When one of my favorite clients asked me to write this speech, I wondered how I would pull it off. After all, I would have to write in the voice and from the heart of a committed Jewish man yet I am a believing Christian woman. It was a stretch -- or was it? I found our common ground and wrote from there. This speech is one of my favorites.

Award recipient is first praised and given a toy Ferrari as a thank-you gesture. Following this brief ceremony, the children of the Hassidim school put on a Hanukkah play re-enacting the story of the lamp that burned for eight days without refilling.

Thank you, Rabbi, for the car. I've always wanted a Ferrari. This might not be exactly what I had in mind, but at least it's the right color, it's low upkeep, and I won't have to add on to my garage. My wife will be grateful that I won't get hurt, unless I step on it on my way to the bathroom in the middle of the night. And best of all, nobody can say I got it to go along with a midlife crisis. Or if I am having a midlife crisis, at least it's a small one.

We're here tonight to see performed a story we all know well. The Hanukkah story. Only the staging and the actors and some aspects of the presentation will be new -- though given the age and experience of the actors, we might see some things that even the director hasn't seen before.

And while it might seem like the same old stuff to us adults, think of how exciting this story is to those for whom it is a new story. Think of how exciting this story is for our children. They're here for the Hanukkah story as part of a long process to learn how to take their places -- to find their roles -- in Judaism. They might be born Jewish, but it takes more than that to know what it means to be Jewish. It takes learning about tradition. Learning about history. Learning about culture. Learning who we are -- and what it means to be the chosen people of God.

That's what this school is all about. It is a light for Judaism in a secular culture. And it is almost as miraculous as the story we'll see re-enacted tonight.

Several years ago, a stranger came into our midst. He didn't look like us. He didn't act like us. He didn't live like we do, and he certainly had a lot more than the usual 2.4 children most of us have. He was Jewish like us, but not exactly Jewish like us. That uncertainty bred distrust. We weren't so sure about (insert name of the Hassidim school's director). We weren't sure at all.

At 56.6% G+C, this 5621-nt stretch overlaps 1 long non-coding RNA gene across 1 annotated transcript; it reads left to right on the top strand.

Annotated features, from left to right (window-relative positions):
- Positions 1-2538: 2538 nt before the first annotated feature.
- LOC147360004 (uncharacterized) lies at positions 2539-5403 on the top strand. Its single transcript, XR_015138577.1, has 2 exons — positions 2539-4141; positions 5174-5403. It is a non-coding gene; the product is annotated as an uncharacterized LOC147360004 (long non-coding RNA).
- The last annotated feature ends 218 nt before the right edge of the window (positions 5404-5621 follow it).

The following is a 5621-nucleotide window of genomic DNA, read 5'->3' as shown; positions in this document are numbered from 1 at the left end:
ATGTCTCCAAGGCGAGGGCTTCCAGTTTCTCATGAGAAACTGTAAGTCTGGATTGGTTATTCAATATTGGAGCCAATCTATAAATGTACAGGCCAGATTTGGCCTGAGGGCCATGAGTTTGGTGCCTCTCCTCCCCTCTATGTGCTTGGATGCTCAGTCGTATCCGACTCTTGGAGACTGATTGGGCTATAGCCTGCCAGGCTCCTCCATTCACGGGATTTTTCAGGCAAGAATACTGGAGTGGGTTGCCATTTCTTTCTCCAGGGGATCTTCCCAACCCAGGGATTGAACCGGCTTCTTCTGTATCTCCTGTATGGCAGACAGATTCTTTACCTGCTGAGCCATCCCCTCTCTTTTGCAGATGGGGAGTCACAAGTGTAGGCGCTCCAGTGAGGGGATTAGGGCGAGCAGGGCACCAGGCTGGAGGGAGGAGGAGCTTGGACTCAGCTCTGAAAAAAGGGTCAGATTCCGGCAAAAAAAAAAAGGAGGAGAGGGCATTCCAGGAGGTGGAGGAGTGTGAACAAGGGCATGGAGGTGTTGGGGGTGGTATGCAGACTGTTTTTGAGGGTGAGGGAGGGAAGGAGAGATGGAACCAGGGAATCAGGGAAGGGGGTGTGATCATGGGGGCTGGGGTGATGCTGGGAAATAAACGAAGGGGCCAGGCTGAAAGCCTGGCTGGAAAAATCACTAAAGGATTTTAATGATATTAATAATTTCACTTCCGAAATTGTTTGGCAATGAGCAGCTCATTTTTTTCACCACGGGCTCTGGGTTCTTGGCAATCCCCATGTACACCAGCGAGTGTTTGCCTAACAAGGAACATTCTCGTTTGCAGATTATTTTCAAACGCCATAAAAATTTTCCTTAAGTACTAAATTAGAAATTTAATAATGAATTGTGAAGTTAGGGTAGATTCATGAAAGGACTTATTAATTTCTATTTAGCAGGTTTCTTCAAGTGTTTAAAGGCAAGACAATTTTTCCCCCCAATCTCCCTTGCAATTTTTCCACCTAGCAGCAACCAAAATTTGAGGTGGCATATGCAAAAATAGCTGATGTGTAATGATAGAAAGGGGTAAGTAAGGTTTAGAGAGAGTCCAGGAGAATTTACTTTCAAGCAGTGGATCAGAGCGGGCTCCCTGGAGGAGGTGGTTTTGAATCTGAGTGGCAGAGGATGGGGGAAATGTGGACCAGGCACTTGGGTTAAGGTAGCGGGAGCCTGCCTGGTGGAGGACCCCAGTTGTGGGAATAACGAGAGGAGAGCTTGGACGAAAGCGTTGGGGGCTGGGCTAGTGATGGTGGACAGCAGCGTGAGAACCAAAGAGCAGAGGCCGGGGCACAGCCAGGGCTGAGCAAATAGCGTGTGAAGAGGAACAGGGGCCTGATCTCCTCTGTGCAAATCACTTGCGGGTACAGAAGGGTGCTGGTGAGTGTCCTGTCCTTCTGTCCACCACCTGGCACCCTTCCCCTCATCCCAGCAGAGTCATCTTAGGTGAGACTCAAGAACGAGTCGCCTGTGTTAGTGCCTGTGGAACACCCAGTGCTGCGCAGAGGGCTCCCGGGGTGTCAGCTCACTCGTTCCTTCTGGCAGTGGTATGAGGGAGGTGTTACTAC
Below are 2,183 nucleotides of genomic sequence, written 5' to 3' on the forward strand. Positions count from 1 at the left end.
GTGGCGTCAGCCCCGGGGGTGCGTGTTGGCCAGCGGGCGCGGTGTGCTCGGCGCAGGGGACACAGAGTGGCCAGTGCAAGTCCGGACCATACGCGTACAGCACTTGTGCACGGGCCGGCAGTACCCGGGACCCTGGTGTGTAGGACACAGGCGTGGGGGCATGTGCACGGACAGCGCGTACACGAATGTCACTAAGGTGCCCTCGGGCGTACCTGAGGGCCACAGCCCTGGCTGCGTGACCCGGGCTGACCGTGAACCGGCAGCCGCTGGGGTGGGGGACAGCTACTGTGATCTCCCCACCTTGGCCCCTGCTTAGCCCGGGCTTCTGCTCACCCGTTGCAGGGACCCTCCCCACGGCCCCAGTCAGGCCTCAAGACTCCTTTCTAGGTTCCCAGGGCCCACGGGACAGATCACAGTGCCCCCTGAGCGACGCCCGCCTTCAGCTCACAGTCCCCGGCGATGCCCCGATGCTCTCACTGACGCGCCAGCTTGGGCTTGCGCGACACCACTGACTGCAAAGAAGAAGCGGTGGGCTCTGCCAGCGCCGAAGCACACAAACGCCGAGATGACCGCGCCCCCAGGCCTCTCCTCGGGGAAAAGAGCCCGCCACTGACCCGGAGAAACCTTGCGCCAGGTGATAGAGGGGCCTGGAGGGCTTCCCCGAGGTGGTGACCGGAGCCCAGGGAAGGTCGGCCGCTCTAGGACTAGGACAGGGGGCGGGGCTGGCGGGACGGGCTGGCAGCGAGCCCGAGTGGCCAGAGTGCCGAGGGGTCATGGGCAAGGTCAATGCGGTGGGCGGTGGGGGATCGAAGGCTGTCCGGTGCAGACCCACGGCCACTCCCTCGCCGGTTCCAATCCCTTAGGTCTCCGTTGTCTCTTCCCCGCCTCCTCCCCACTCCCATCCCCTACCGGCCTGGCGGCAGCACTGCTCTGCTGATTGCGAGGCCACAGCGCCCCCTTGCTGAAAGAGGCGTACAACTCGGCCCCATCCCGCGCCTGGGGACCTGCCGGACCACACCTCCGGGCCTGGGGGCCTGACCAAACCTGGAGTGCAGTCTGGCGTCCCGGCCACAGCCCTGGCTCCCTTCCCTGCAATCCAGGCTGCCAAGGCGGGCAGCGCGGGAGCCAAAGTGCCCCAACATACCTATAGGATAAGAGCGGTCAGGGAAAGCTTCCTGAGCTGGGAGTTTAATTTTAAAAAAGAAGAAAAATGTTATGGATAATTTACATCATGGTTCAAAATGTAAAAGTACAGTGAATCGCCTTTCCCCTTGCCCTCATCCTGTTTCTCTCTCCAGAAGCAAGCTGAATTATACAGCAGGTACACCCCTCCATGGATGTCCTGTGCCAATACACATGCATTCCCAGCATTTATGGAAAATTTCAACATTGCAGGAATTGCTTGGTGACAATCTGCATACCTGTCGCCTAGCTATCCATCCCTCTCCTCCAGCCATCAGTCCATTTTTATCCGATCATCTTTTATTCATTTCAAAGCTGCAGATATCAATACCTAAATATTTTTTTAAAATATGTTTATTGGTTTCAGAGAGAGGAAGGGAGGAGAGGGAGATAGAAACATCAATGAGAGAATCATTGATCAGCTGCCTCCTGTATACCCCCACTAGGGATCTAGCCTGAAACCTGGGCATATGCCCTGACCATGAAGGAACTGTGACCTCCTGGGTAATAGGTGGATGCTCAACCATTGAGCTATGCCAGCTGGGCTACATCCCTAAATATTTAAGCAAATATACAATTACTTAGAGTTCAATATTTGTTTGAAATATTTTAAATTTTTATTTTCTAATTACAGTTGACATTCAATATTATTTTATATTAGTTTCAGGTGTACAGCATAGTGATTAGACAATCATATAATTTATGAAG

We watched him. We listened. I think, on some level, many of us wanted him to go away. His presence challenged us. But then, we rose to that challenge. We realized that he had something to give us. So we welcomed him into our hearts and our community, and grew stronger because of it. This acceptance of the differences among us is as broad and life-giving as Judaism itself.

This school is an even bigger leap of faith. But aren't great leaps of faith what Judaism has always demanded? Noah was told to build an ark on dry land. Joshua was told to circle Jericho, sounding his horn, and that the wall would come tumbling down. Abraham was told to offer his son, Isaac, as a sacrifice to God. And then, Moses led the people to the shores of the Red Sea, which miraculously parted to let them flee the Egyptians. As Jews, we have learned to embrace the unknown because that is where our path lies.

This school is in its own way a leap of faith and a miracle. That is where our community's path lies. With no regular funding and no larger organization for support, the school has grown four times its original size in only four years. There are now 65 children attending.

Even its location is symbolic. It is not a Chabbad school, but a community school. So it is fitting for it to be in our community center. This school is becoming a resource for the whole city -- a city with a long and rich Jewish heritage.

Because of this school, our children learn about all the worlds that they inhabit: the natural, the political, the cultural and the spiritual. They have the advantage of an outstanding traditional secular curriculum -- and the best Jewish education in the community.

Our children are becoming a light for the community. A light that will burn even brighter in the years ahead.

This school is a leap of faith and a miracle to you parents who have followed your hearts and your best instincts to entrust your children to these kind, learned people. Thank you. Your insight and trust will pay off for your children, for this community and even for the future of Judaism itself.

To those of you who have been generous supporters of both of these hard-working, visionary rabbis, thank you. You have worked as the very hand of God.

Tonight, there is magic in the air. Tonight, we take part in a miracle. History is being made. We play our roles in a very old -- and a very new -- story. Thanks to everyone in this room, the light of Judaism and the light of miracles still burns brightly. Happy Hanukkah to you all.


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